EJWilkins: Old cemeteries and graveyards yes, some newer ones no. It's almost as if they retain the immediate emotions, that fade with time. Some also look too stark, not at all comfortable. You'd love to wander round this place though, it would take you at least a good part of a morning.
It is a good idea to manage this place as a wildlife reserve Ellie, but presumably the areas of apparent neglect are moved around from time to time.
EJWilkins: Yes, that's the way they're doing it Brian. The council maintains the mowing programme, the FOSOC are also gradually, and very carefully, removing thick ivy from some memorials and revealing a good few surprises. It's quite a mammoth task because of the sheer size of the place.
I find these grasses beautiful too Ellie.
Thanks for the interesting information.
EJWilkins: I'm glad you thikn they're beautiful Richard
  • Louis
  • South Africa
  • 5 Dec 2008, 18:08
For some reason I like this picture a lot. Maybe because it reminds me of a small burial site - 5 graves, that I drive past every day to work. I have been meaning to take some pictures - but then ...
EJWilkins: Your first few words show the picture did what I'd hoped it would. I'd stood and looked, and looked and was so taken by the scene, it was utterly beautiful and somehow so natural, even with the tops of the stones showing slightly through the grass.
Go on Louis, stop and get your camera out!
  • Philine
  • Germany
  • 5 Dec 2008, 18:37
I very like this kind of cemetery- in the midst of a rich wildlife area- coming and disappearing- life and death- the movement of the grasses and the standing gravestones- a wonderful harmony - I can't explain why I find that so beautiful! Your informations are very interesting and I admire your engagement for this topic and those managements!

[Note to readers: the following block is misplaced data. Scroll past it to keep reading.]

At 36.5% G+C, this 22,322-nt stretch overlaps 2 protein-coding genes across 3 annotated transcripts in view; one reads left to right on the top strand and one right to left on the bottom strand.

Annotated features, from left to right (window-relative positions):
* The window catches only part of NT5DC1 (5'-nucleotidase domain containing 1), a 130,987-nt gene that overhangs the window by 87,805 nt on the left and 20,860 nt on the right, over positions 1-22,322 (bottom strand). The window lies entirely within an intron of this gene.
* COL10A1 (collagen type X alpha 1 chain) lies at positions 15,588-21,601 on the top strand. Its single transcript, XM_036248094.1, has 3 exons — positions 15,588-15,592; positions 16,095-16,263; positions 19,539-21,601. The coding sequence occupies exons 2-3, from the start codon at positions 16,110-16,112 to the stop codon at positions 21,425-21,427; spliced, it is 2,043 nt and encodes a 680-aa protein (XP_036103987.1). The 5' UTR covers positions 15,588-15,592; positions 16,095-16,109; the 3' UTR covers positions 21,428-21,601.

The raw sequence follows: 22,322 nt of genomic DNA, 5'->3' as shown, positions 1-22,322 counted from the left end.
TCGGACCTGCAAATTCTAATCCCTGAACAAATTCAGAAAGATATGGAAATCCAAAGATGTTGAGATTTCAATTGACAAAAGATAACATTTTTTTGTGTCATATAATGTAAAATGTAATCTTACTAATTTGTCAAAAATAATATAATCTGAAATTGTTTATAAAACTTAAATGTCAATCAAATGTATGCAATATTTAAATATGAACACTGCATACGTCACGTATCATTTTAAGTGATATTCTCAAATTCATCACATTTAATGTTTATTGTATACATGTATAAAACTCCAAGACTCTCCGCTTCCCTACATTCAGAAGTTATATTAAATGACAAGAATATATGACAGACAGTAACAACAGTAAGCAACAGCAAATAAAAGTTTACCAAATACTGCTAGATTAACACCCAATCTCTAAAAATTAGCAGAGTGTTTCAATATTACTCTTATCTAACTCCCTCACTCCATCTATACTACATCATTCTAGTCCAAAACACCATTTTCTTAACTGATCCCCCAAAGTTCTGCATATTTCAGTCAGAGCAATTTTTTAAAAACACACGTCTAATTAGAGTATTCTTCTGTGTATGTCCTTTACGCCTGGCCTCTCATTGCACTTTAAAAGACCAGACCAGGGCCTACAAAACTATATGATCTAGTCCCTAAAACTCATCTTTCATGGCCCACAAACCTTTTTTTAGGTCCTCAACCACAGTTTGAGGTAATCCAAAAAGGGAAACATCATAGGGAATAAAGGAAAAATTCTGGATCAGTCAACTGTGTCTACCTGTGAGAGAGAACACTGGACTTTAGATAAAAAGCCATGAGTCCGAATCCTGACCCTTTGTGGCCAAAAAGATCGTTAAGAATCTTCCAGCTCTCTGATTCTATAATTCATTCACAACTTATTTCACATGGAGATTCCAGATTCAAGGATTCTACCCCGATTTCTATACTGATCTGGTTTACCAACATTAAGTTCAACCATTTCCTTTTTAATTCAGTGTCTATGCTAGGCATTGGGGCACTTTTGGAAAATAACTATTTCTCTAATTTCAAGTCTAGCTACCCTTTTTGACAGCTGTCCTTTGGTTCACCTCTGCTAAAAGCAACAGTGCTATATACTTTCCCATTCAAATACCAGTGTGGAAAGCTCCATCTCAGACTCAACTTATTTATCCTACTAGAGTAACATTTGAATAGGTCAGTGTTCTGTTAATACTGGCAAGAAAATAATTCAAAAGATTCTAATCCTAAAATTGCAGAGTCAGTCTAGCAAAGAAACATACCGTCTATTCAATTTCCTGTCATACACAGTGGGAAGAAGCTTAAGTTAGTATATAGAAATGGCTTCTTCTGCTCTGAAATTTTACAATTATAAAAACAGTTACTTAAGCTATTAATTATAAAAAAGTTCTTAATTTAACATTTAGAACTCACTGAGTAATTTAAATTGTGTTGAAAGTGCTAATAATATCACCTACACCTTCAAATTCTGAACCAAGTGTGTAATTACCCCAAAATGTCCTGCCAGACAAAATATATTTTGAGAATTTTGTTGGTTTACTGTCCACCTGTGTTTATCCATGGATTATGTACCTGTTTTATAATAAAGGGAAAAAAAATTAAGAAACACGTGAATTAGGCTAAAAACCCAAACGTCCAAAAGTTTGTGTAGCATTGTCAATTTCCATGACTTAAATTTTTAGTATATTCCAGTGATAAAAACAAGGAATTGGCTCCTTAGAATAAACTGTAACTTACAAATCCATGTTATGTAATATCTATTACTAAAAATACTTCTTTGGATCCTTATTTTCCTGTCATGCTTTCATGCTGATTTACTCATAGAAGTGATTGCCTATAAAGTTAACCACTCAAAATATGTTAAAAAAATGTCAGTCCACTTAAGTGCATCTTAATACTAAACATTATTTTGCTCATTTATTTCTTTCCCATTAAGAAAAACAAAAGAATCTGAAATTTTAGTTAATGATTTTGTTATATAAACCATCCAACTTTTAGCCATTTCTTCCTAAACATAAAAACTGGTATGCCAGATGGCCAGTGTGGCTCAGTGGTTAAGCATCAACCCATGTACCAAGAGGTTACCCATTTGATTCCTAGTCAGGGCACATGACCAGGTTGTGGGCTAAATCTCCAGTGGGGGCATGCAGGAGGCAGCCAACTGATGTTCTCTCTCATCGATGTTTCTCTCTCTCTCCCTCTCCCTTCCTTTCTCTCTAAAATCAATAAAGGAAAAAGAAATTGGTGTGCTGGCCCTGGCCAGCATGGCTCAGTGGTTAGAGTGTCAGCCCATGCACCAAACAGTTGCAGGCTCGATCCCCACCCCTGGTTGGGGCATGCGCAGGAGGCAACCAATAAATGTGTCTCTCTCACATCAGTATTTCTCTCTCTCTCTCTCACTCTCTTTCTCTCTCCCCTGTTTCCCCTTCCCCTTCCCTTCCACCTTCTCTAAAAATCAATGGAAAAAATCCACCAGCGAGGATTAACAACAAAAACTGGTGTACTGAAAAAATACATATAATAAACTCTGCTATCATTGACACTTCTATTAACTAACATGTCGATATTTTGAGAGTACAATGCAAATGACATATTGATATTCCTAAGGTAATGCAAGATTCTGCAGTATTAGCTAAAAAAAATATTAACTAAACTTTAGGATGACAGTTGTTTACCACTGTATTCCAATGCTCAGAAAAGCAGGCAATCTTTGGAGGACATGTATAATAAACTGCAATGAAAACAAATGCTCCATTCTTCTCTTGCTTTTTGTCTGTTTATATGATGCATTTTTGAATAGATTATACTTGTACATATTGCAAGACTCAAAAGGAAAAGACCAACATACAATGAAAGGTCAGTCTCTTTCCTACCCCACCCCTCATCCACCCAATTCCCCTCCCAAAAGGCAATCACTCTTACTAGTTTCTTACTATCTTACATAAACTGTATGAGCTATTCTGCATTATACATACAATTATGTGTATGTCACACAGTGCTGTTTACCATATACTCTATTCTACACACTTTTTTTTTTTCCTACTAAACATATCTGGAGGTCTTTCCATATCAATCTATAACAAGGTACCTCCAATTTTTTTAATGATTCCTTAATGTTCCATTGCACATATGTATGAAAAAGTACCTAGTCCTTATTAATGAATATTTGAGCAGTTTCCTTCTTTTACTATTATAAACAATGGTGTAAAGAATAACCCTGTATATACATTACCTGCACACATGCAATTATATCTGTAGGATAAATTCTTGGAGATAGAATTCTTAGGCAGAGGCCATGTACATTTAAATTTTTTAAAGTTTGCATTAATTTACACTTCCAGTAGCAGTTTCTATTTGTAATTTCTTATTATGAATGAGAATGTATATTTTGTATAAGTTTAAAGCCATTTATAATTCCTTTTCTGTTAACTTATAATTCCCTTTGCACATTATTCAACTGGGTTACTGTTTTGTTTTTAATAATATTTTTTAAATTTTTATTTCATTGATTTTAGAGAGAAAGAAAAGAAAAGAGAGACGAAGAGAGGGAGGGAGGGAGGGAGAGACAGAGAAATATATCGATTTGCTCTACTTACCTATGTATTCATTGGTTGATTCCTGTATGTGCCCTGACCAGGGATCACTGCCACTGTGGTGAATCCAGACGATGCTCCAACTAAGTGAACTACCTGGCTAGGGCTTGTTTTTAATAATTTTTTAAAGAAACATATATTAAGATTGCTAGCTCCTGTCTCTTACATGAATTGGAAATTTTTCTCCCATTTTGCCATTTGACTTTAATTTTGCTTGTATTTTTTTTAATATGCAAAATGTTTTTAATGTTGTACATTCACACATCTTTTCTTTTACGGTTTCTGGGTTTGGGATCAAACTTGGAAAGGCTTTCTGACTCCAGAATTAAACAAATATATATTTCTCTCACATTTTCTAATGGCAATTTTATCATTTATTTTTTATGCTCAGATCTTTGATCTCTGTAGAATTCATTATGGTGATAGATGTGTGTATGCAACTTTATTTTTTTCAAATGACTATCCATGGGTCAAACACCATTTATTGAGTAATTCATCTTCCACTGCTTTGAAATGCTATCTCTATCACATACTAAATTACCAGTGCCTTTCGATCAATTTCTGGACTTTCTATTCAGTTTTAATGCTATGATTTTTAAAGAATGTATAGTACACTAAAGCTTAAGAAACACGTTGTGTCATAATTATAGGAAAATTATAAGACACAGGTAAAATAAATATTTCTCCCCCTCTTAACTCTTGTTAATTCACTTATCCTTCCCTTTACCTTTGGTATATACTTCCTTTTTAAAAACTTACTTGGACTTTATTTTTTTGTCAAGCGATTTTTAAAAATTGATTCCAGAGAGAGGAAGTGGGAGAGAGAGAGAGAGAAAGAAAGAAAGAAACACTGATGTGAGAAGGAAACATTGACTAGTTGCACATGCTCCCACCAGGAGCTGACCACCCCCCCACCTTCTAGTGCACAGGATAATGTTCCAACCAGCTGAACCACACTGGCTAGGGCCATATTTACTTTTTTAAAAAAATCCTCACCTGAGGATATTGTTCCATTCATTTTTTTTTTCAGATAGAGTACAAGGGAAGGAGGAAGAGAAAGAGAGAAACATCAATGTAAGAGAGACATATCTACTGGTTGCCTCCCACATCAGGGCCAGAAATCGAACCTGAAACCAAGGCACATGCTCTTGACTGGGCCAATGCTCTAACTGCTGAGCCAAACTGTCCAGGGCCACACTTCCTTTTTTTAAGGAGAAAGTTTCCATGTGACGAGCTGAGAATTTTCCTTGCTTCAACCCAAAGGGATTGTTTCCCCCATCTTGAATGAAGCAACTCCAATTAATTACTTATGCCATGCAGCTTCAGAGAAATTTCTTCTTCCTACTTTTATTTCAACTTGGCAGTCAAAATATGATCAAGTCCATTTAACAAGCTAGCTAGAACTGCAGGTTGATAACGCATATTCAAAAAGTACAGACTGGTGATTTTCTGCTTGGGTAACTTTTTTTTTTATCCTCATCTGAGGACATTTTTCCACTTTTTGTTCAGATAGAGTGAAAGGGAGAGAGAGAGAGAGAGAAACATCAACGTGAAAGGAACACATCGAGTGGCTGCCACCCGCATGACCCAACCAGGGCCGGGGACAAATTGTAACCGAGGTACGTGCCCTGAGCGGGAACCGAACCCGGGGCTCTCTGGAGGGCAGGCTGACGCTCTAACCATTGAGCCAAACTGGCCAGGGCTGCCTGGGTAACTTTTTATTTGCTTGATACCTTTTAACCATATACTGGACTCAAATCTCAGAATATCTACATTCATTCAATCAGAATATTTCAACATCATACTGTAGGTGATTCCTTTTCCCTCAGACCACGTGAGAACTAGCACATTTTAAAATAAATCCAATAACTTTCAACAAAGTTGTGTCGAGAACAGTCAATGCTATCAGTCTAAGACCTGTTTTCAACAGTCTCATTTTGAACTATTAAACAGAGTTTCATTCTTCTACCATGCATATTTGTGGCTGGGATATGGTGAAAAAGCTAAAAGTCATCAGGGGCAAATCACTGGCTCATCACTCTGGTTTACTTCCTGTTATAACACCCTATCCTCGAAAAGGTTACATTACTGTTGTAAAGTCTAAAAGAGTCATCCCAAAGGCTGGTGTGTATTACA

Looking at your photo I remember the songtext of Joan Baez "Where have all the flowers gone?"
EJWilkins: - a wonderful harmony -
I think that says it all Philinie, and ultimately I think that's what I was trying to show with this picture.
  • Philine
  • Germany
  • 5 Dec 2008, 20:18
A Gravestone by William Allingham

Far from the churchyard dig his grave,
On some green mound beside the wave;
To westward, sea and sky alone,
And sunsets. Put a mossy stone,
With mortal name and date, a harp
And bunch of wild flowers, carven sharp;
Then leave it free to winds that blow,
And patient mosses creeping; slow,
And wandering wings, and footsteps rare
Of human creature pausing there.

That is a gravestone I especially would love!
EJWilkins: That's a beautiful poem and a beautiful description Philine. I must look up William Allingham now, to read more of his work. I absolutely agree with you.
I think it's a wonderful idea and would like to be laid to rest in a place like this. Lovely shot Ellie.
EJWilkins: Think this, then think of the Woodland Burial sites that are all around the country - where you get a tree instead of a stone
  • Ray
  • Thailand
  • 6 Dec 2008, 10:57
Love the grass, and the mini Stonehenge.
Fine image, Ellie.
EJWilkins: I think it's a bit more discrete than Stonehenge wink
Something optimist in this picture ! Don't ask me why smile
EJWilkins: There's a sort of unity somehow isn't there?
  • martie
  • United States
  • 6 Dec 2008, 19:01
Beautiful image! And I like it much more than well manicured cemeteries.
EJWilkins: It's glorious isn't it
  • paul
  • United Kingdom
  • 6 Dec 2008, 20:17
what a beautiful spot, beautifully captured. I wouldn't mind ending up someplace like that
EJWilkins: You've made my day Paul, because that's what I saw - a beautiful place that happens to be a cemetery. I wasn't sure at the time whether the picture told the story I wanted it to tell